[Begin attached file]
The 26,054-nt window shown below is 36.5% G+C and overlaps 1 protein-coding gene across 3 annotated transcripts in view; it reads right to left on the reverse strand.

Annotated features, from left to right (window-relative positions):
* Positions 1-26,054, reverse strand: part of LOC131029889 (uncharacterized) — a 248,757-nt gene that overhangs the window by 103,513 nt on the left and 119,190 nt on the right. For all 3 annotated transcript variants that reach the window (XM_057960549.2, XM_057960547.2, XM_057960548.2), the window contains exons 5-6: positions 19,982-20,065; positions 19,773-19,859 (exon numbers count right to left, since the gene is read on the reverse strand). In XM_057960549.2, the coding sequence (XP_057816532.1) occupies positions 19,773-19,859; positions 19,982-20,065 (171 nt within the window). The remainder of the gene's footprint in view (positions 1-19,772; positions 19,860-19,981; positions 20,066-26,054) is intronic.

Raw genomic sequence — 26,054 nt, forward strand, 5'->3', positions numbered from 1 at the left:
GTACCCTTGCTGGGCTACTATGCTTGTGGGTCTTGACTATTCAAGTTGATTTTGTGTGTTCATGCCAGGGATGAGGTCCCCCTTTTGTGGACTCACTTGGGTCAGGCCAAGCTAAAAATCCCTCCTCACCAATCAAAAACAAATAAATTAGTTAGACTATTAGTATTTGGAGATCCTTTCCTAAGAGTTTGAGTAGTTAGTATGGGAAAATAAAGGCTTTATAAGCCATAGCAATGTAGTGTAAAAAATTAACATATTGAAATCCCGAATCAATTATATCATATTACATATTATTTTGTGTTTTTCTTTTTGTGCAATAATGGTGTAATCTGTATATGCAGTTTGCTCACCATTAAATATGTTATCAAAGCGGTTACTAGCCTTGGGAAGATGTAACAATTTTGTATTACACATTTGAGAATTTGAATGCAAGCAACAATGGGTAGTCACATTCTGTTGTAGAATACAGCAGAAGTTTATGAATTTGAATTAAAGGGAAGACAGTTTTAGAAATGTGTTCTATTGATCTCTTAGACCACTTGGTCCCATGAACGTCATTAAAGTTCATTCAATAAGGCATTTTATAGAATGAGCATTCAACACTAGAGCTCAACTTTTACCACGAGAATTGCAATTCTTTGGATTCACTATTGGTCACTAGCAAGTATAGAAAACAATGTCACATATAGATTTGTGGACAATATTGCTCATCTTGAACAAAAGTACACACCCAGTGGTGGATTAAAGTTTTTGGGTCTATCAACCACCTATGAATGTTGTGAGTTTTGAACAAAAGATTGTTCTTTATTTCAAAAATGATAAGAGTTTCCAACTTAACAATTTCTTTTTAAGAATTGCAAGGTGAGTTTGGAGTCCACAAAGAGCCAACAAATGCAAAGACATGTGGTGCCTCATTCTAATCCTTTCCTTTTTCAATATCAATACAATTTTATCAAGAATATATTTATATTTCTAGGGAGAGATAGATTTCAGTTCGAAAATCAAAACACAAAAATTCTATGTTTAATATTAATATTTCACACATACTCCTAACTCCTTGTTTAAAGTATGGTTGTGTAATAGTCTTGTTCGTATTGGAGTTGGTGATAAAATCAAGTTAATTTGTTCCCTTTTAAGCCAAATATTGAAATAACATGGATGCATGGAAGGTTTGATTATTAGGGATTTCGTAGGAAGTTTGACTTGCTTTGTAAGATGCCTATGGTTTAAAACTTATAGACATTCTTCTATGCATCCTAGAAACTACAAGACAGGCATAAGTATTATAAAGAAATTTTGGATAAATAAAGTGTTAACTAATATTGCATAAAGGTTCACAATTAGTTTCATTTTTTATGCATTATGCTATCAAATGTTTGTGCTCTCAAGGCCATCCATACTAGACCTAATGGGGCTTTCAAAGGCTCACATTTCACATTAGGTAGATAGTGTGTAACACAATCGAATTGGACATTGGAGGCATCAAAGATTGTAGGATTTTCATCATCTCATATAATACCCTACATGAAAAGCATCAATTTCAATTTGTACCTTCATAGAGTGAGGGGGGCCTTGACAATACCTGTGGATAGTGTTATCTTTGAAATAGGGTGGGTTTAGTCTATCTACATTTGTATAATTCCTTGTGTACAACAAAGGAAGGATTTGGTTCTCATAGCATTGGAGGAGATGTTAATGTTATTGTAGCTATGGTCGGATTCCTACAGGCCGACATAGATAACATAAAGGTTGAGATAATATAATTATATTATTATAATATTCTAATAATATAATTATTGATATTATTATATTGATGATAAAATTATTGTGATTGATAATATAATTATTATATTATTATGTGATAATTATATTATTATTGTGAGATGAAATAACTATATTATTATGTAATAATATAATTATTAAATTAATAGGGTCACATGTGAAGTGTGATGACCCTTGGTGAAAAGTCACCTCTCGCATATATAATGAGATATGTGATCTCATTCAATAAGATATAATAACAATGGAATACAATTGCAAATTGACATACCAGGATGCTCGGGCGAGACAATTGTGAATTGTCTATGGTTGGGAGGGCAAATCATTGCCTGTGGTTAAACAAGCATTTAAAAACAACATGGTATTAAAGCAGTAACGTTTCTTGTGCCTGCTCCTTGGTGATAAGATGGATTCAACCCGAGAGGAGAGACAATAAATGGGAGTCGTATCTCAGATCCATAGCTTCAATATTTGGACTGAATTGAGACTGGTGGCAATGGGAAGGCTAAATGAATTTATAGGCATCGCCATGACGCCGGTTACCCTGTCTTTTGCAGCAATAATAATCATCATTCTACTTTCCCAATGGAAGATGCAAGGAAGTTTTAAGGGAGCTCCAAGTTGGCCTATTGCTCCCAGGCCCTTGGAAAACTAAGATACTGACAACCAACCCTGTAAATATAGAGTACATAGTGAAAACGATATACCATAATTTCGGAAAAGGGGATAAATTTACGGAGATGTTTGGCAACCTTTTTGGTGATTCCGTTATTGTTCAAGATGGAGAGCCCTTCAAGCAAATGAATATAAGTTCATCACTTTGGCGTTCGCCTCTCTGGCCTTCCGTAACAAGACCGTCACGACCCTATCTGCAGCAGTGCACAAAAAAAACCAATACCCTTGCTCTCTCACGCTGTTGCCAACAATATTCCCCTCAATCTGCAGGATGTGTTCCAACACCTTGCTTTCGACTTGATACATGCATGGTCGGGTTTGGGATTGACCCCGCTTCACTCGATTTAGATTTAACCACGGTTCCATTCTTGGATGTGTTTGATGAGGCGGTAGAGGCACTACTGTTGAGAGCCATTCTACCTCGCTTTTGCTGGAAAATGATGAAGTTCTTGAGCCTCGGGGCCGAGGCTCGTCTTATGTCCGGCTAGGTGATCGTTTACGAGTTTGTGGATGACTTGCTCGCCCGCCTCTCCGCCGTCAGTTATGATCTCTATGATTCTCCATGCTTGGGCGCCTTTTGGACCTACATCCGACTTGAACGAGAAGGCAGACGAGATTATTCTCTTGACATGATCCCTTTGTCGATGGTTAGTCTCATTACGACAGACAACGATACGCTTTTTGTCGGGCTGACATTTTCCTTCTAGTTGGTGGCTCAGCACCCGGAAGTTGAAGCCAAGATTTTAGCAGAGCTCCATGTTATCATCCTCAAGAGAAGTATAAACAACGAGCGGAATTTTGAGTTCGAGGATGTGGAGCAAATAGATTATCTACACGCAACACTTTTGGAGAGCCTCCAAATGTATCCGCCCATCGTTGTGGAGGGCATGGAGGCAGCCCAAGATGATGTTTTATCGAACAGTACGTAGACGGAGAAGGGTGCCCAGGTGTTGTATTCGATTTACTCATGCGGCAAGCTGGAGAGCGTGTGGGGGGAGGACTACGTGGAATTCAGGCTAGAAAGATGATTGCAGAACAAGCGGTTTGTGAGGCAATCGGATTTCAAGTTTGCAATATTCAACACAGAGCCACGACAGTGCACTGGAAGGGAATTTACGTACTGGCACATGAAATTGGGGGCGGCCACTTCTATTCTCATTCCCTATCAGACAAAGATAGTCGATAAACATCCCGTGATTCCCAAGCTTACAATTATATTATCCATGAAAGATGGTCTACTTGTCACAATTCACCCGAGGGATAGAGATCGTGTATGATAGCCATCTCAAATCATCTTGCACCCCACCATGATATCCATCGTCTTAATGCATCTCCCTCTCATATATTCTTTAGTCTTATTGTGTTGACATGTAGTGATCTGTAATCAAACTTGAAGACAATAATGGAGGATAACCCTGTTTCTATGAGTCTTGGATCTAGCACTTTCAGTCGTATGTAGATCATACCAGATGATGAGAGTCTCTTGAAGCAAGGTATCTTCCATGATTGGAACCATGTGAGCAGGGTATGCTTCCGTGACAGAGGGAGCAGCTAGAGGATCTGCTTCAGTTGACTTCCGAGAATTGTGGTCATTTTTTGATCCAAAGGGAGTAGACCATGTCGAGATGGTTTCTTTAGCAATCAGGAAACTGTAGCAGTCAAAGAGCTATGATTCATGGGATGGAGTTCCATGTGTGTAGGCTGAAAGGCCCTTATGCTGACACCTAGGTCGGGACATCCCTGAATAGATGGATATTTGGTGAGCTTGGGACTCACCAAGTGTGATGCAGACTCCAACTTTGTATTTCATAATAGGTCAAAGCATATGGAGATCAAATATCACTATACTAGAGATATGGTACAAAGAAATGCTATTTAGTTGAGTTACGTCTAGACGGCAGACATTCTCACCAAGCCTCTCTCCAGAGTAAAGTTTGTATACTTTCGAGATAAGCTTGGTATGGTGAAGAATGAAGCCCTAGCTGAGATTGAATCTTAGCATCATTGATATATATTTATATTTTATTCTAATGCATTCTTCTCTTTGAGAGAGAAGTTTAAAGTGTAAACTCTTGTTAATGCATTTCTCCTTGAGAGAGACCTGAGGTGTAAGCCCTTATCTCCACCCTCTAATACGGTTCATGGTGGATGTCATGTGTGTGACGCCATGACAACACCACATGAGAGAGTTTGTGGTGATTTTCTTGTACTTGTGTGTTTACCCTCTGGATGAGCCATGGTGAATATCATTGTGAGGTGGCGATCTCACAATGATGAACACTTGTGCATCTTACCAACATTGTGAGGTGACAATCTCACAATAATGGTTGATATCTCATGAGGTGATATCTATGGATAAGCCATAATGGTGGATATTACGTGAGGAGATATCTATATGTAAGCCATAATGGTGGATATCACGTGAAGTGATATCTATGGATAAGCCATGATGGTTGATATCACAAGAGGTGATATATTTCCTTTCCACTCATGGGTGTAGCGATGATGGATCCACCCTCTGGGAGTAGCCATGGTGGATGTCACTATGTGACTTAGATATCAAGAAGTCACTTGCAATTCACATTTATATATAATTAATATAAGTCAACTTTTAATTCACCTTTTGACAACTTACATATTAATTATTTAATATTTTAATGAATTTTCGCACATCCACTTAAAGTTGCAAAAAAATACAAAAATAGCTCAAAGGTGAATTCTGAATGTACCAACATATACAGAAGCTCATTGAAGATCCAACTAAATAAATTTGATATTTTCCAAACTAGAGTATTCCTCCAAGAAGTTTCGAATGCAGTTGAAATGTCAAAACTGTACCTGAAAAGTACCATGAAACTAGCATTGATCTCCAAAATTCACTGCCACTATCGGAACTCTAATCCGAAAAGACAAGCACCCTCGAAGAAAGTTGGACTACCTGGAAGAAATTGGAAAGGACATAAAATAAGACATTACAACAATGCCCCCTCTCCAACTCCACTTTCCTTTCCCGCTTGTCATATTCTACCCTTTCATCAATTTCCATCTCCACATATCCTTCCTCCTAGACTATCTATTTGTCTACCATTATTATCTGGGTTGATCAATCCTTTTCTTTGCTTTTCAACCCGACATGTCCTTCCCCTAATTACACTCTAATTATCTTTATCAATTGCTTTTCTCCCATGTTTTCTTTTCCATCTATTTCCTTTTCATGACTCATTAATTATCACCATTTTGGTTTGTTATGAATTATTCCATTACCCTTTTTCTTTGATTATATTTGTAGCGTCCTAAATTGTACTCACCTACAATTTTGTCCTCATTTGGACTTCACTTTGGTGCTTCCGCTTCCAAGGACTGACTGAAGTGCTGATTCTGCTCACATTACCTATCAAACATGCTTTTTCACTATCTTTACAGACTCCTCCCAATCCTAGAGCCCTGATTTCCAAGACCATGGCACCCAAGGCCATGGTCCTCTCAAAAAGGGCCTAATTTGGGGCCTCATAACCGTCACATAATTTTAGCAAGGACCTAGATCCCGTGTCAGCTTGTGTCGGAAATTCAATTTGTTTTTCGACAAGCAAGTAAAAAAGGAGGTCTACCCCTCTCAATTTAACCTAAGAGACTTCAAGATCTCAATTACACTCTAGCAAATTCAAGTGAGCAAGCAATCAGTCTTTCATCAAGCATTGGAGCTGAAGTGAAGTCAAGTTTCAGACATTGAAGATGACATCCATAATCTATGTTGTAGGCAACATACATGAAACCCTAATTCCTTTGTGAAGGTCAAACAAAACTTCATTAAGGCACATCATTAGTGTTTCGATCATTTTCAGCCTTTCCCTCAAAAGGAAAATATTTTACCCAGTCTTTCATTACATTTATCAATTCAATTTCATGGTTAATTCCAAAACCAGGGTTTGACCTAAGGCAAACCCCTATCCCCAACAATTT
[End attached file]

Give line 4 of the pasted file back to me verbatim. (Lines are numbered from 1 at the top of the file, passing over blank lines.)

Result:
Raw genomic sequence — 26,054 nt, forward strand, 5'->3', positions numbered from 1 at the left: